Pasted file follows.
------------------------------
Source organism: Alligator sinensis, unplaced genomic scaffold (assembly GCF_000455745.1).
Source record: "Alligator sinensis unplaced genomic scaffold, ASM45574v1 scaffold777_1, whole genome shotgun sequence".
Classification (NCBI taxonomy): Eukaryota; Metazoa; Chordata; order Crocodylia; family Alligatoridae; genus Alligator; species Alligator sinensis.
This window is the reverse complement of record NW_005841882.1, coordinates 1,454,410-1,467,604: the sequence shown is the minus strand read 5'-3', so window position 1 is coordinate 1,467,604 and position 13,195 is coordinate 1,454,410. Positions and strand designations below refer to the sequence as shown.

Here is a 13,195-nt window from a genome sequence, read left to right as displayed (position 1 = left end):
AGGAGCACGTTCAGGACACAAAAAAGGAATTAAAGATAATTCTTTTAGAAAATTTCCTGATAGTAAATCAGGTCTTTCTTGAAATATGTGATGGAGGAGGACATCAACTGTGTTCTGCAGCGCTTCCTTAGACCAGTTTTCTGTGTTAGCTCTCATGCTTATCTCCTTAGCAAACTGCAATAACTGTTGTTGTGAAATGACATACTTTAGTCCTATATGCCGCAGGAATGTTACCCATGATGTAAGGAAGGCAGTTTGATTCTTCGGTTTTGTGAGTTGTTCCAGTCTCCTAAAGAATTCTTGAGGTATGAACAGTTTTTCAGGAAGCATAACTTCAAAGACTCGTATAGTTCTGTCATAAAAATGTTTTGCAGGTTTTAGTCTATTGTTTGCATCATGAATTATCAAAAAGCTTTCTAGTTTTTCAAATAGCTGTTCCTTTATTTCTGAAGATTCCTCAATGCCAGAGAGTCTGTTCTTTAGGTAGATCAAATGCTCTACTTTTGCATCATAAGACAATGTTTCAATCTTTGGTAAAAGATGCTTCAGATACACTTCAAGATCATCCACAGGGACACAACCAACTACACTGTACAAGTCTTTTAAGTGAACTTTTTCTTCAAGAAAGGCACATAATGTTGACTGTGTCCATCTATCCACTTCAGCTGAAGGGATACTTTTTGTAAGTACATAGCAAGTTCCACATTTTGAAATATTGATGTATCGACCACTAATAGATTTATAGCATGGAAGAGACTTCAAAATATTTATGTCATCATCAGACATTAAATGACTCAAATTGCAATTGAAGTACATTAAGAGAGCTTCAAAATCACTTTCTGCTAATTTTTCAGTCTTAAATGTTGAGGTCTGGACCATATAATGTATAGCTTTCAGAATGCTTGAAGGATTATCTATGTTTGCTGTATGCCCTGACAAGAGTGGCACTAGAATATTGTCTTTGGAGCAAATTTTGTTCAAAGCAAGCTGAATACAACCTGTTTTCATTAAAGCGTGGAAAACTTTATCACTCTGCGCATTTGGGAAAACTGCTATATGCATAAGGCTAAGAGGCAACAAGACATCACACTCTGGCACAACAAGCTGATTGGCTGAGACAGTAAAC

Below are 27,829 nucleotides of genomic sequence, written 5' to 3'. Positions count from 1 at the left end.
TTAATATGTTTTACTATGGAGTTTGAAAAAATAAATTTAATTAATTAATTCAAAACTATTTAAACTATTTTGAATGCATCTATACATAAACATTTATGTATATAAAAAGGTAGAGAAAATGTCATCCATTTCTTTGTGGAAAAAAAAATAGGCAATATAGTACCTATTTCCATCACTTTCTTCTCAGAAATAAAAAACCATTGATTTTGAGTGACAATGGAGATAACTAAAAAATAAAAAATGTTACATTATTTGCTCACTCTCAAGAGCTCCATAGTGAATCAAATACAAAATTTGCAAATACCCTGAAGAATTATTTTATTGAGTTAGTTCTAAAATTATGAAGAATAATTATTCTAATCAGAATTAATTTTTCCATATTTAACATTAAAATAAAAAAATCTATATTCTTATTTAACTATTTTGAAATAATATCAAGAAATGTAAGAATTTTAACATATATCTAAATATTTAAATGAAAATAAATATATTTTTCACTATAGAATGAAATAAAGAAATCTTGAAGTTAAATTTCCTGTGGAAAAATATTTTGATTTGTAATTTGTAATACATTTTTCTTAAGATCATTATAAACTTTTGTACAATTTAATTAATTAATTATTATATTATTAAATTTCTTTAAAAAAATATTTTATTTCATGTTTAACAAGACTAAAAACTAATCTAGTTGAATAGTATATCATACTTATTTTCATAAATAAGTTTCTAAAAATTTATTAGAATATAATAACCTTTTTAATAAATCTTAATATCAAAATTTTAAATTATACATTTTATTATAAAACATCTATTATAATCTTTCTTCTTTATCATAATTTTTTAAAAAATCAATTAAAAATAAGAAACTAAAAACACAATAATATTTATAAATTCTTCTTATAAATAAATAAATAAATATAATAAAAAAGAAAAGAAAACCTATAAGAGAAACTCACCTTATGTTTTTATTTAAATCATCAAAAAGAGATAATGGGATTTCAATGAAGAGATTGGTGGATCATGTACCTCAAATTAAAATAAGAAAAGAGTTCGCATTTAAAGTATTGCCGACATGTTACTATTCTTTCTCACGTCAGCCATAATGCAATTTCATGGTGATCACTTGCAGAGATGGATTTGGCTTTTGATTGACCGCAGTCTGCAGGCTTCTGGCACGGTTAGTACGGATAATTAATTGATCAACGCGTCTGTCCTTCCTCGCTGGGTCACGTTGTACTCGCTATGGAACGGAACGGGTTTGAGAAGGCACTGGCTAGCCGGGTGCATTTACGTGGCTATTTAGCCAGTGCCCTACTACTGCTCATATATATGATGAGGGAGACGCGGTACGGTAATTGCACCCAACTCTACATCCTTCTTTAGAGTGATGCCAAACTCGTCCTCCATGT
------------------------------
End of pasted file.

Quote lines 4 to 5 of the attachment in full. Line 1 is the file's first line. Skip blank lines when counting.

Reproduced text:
This window is the reverse complement of record NW_005841882.1, coordinates 1,454,410-1,467,604: the sequence shown is the minus strand read 5'-3', so window position 1 is coordinate 1,467,604 and position 13,195 is coordinate 1,454,410. Positions and strand designations below refer to the sequence as shown.

Here is a 13,195-nt window from a genome sequence, read left to right as displayed (position 1 = left end):